Updating Ansible Collections

As part of our move to more havily using VyOS, we've needed to update the vyos collections from ansible, due to some changes in some of the syntax for 1.4+ of VyOS.

There are some pitfalls to setting up and editing ansible collections, especially ones that are for network devices, so I wanted to put in a reminder for when I do this next.


  1. The ansible-collections test code is very particular about the structure on disk. Generally, you'll need to be in a directory that is under a directory structure that contains ansible_collections/. In my case, I was working on the vyos collection, so I needed to check out the vyos collection git repo into ~/Development/ansible_collections/vyos (the ~/Development part is peculiar to me, but it's good to know this doesn't need to be right at the top of ~).

    As an additional recommendation, I'd further isolate this inside of another folder, especially if you are using an IDE like VSCode.

  2. I'm using VSCode these days for most of my python work, so I wanted to set up an appropriate workspace. The vyos collection appropriately ignores all the vscode configuration files, so you can just create them in the root of the collection. I put the .vscode directory in the vyos collection root and added paths so that the python interpreter would appropraitely see the modules (and the adjacent collection modules):

         "python.envFile": "${workspaceFolder}/.env",
         "python.autoComplete.extraPaths": [
         "python.analysis.extraPaths": [
  3. For tests to work, you need to have key dependencies in the same ansible_collection directory. It's not clear to me why, but the sanity tests failed without it.

    ansible-galaxy collection install ansible.netcommon -p ~/Development --force

    seemed to do the trick.

  4. The vyos collection uses network resource modules which are a bit different than the normal modules. They have a different structure and need to be in a different directory.

    In particular, you need the build playbook installed somewhere that you can get to it. And, in the case of the "standard" modules (like yvos, ios, eos, etc.), you also need to fork the repository for the resource modules from resource module models repository.

  5. Make changes to the module parameters and documention using the resource modules directly.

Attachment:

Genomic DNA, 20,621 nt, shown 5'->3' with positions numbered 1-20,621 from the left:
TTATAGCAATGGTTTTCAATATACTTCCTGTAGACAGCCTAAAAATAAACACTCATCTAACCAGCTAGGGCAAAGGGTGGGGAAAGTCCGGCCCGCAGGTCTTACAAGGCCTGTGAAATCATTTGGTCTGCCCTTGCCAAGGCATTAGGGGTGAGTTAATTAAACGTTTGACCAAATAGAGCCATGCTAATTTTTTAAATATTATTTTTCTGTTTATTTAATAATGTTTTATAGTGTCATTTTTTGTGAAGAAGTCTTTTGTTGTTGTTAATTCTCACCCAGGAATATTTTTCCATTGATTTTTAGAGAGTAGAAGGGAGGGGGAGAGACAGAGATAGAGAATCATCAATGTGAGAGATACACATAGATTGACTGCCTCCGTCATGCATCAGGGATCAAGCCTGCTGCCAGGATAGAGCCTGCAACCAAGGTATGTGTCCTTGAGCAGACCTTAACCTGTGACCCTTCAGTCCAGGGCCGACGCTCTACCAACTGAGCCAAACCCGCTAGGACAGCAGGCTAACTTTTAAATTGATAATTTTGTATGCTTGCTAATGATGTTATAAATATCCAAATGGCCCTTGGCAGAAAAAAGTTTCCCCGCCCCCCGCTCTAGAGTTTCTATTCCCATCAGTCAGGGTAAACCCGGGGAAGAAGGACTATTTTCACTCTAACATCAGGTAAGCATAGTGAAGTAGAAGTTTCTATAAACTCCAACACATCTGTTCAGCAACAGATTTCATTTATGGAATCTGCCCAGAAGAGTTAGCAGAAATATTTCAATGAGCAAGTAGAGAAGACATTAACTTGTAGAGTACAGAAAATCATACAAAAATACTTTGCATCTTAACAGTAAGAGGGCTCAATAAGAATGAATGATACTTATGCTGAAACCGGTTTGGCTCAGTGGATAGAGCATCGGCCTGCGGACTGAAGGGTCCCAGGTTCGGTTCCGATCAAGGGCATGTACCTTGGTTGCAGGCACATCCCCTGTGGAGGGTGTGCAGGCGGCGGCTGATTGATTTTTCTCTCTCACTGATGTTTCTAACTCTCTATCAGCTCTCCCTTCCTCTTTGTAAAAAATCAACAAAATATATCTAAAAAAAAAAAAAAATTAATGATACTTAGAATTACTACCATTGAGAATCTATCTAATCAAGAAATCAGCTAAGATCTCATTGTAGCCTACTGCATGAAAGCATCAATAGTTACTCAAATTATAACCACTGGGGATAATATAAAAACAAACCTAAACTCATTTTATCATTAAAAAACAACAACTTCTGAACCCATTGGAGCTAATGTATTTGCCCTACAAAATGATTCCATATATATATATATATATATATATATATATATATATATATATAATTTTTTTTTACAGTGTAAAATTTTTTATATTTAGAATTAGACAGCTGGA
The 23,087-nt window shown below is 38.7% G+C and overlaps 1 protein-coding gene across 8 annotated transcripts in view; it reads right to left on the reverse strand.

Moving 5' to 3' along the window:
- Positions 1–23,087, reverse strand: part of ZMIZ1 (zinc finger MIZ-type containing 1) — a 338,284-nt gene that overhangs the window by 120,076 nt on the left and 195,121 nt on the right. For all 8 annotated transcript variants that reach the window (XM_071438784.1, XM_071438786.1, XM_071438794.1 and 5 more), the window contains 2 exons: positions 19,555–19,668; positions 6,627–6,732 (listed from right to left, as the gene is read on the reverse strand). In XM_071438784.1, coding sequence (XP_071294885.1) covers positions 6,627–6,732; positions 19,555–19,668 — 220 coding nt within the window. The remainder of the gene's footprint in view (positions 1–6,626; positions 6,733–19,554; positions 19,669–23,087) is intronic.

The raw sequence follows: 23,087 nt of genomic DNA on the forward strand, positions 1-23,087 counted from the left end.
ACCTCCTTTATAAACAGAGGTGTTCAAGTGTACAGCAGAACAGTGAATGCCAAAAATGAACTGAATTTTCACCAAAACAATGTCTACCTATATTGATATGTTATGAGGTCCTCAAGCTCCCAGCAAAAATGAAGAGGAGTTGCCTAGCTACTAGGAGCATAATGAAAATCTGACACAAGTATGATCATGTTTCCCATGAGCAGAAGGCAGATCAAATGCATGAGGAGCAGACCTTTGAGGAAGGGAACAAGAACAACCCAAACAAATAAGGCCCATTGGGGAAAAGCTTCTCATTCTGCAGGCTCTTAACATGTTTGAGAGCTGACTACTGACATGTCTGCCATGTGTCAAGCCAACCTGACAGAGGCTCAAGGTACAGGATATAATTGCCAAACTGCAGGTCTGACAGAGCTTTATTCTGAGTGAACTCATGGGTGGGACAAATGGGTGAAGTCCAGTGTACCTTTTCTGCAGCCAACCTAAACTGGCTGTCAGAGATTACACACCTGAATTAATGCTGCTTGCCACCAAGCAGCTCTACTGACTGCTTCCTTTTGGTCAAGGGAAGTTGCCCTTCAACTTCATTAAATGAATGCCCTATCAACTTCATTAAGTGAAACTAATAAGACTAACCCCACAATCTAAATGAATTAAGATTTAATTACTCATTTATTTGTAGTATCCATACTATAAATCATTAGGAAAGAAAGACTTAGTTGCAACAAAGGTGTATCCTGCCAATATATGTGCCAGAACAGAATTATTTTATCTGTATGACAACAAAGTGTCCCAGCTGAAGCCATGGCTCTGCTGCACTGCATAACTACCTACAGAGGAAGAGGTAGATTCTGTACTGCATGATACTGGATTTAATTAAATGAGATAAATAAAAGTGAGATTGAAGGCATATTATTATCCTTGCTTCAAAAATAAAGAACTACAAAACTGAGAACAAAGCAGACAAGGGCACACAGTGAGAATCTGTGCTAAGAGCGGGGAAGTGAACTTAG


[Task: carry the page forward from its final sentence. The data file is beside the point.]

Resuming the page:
6. Run the resource module build playbook, pointing the output at your module (in my case vyos). This will generate the module documentation, parsers, and validators for you.

    ansible-playbook -e rm_dest=~/Development/ansible_collections/vyos/vyos \
                  -e structure=collection \
                  -e collection_org=vyos \
                  -e collection_name=vyos \
                  -e model=~/Development/resource_module_models/models/vyos/firewall_rules/vyos_firewall_rules.yaml \

    All of the parameters appear to be required. For isolation, I created a venv and run the playbook from there.

    A couple of notes about generation here (specifically the sanity checks):

    • Run yaml-lint on the source *.txt files to make sure they are valid yamllint -d "{extends: default, rules: {line-length: {max: 120}, document-start: disable}}" <path>
    • you may need to run black on the generated files to get them to pass the sanity tests
    • aliases does not work in the existing sanity check
    • type values for the returns were missing from the build playbook, so I had to add them manually


Testing is it's own fun. There's some information in the contribution documentation on the testing:

  1. ansible-test sanity to run the sanity checks. These should mostly succeed
  2. Create or use existing (or modify) unit tests:
    ansible-test units tests/unit/modules/network/vyos/test_vyos_firewall_rules.py --docker -v --python 3.12
    Run using docker with verbose output.
  3. ansible-test integration --docker -v to run the integration tests. These are more involved and require a running instance of VyOS to test against.
  4. ansible-test units --docker -v to run all the unit tests. These are the most basic tests and should be run first.